Certainly if some kind of terrorist organization were to set up missile factories across the frontier in Canada and Mexico and start attacking targets in the United States, the American people would demand that their President use all necessary force without stint or limit until the resistance had been completely, utterly and pitilessly crushed. Those Americans who share this view of war might feel sorrow at the loss of innocent life, of the children and non-combatants killed when overwhelming American power was used to take the terrorists out, but they would feel no moral guilt. The guilt would be on the shoulders of those who started the whole thing by launching the missiles.

Americans don’t do pity. Americans do what works, but Andrew Sullivan counters:

But what if the US had previously invaded and occupied part of Mexico and was populating that area with Americans, building American freeways to build new cities, and slowly asphyxiating the native Mexican population with barbed wire, road-checks, and economic isolation? Wouldn’t some of us support undoing the annexation and settlements rather than bombing the crap out of Mexico City in an unrelenting escalation?

Mead simply doesn’t see it that way, and he isn’t really big on concepts like “just warfare” and all that nonsense:

The kind of tit-for-tat limited warfare that the doctrine of proportionality would require is a recipe for unending war: for decades of random air strikes, bombs and other raids. An endless war of limited intensity is worse, many Americans instinctively feel, than a time-limited war of unlimited ferocity. A crushing blow that brings an end to the war – like General Sherman’s march of destruction through the Confederacy in 1864-65 – is ultimately kinder even to the vanquished than an endless state of desultory war.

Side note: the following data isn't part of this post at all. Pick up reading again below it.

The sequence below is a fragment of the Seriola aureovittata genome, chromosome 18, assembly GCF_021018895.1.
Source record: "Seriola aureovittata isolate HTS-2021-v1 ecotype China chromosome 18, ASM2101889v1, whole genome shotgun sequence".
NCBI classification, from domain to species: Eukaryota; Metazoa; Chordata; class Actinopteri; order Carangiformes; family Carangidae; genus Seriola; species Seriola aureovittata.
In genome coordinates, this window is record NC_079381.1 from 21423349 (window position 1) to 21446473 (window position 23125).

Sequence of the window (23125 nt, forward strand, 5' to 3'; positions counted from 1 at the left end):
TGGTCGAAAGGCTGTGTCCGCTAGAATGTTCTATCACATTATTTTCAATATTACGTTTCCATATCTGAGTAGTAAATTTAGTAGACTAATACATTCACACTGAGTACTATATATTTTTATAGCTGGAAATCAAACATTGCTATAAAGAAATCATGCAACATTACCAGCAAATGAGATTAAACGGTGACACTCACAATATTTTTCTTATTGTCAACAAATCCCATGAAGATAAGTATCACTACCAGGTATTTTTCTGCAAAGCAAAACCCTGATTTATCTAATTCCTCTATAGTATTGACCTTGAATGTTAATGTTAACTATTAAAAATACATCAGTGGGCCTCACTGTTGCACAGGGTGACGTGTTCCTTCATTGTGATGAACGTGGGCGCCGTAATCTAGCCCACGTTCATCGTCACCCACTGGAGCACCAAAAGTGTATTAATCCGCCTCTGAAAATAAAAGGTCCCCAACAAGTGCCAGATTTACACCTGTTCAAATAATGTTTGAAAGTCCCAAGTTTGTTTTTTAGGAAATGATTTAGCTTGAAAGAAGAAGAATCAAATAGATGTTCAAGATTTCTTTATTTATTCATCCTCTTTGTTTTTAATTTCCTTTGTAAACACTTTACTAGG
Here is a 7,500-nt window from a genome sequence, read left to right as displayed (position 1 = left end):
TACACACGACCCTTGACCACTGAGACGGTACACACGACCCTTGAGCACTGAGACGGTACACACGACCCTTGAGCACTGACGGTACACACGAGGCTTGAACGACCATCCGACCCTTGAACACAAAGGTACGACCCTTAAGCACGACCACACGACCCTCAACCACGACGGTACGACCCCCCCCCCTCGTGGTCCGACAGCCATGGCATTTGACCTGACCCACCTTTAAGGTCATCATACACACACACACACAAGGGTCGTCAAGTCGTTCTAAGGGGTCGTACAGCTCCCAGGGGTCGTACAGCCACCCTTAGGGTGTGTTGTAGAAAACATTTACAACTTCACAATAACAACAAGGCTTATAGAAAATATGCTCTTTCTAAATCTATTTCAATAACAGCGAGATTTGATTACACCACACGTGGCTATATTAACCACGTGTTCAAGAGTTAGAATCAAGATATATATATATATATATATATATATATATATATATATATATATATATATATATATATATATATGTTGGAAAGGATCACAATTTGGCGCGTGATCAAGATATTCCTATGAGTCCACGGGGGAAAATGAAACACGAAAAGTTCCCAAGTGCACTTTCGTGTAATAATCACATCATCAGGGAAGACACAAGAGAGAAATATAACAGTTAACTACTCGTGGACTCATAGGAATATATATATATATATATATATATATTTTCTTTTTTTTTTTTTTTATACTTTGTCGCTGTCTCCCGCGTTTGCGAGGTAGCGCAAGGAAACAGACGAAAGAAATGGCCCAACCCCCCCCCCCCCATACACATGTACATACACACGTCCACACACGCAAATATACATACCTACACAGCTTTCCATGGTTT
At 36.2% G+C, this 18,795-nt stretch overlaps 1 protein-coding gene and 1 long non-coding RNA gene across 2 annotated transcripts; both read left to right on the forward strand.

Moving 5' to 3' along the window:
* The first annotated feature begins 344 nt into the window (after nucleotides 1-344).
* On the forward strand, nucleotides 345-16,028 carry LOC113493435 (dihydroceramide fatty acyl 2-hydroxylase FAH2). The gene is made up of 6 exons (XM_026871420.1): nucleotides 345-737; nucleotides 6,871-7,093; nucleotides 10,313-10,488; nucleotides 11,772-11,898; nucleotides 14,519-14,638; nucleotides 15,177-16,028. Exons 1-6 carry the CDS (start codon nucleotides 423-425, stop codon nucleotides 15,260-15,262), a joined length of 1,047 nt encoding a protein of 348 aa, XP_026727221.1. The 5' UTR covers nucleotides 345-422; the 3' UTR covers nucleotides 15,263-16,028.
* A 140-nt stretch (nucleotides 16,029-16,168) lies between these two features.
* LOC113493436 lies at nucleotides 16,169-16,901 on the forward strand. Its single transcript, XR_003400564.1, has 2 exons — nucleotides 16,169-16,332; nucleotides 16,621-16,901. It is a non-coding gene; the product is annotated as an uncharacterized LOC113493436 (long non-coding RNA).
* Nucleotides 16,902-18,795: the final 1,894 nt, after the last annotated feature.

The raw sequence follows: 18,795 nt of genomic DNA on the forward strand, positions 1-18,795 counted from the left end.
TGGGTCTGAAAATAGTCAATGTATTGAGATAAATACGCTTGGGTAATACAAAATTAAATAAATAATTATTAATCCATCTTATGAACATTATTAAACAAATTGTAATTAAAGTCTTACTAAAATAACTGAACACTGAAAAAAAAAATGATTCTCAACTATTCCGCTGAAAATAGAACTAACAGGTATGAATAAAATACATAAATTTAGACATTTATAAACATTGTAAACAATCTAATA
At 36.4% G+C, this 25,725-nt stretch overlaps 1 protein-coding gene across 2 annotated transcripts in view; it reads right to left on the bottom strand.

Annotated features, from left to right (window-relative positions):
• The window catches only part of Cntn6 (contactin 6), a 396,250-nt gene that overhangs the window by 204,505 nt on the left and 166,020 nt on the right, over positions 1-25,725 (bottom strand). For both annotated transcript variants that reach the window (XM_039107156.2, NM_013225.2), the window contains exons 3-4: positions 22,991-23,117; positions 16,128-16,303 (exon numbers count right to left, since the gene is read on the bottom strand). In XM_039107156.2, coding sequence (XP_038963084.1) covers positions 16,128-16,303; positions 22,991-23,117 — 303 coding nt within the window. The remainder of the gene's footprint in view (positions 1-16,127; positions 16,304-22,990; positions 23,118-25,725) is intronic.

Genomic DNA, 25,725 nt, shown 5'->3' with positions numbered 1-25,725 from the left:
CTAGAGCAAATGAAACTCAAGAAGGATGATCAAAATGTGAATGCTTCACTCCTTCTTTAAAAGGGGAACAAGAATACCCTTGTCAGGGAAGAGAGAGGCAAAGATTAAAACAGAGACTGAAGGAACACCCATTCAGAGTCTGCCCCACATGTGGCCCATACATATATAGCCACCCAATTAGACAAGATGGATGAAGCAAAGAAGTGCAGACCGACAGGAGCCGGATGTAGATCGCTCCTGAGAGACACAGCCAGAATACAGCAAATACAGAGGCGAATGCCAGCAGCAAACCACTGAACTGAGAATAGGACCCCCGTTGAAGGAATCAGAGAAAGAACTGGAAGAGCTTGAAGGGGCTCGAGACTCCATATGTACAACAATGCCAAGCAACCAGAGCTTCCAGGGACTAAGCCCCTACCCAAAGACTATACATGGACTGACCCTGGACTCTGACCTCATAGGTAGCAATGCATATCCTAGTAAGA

In short, screw that doctrine of proportionality crap. Kill them all, quick – it’s kinder all around. And Sullivan isn’t impressed:

So now we’re talking Sherman! How many dead Arabs will satisfy Mead? Does he really want Israel to do to Gaza and the West Bank what Russia did to Chechnya? And what does “unlimited ferocity” mean? Nuking them? Or just mass death arriving from the skies? Would that really be “kinder”?